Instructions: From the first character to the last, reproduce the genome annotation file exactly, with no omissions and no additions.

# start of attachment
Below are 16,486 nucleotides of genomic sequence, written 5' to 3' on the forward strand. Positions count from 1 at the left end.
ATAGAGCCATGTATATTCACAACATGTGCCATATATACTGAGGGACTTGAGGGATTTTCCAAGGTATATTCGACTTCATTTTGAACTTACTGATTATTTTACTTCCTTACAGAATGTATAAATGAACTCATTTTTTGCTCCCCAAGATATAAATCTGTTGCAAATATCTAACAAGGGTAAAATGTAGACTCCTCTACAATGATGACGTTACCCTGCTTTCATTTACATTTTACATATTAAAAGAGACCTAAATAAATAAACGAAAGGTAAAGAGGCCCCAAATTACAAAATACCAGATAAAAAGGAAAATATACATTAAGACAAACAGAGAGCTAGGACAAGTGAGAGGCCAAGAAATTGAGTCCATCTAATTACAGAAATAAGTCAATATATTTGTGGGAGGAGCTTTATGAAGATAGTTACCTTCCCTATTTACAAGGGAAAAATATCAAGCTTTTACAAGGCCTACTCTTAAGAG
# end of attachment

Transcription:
Below are 16,486 nucleotides of genomic sequence, written 5' to 3' on the forward strand. Positions count from 1 at the left end.
ATAGAGCCATGTATATTCACAACATGTGCCATATATACTGAGGGACTTGAGGGATTTTCCAAGGTATATTCGACTTCATTTTGAACTTACTGATTATTTTACTTCCTTACAGAATGTATAAATGAACTCATTTTTTGCTCCCCAAGATATAAATCTGTTGCAAATATCTAACAAGGGTAAAATGTAGACTCCTCTACAATGATGACGTTACCCTGCTTTCATTTACATTTTACATATTAAAAGAGACCTAAATAAATAAACGAAAGGTAAAGAGGCCCCAAATTACAAAATACCAGATAAAAAGGAAAATATACATTAAGACAAACAGAGAGCTAGGACAAGTGAGAGGCCAAGAAATTGAGTCCATCTAATTACAGAAATAAGTCAATATATTTGTGGGAGGAGCTTTATGAAGATAGTTACCTTCCCTATTTACAAGGGAAAAATATCAAGCTTTTACAAGGCCTACTCTTAAGAG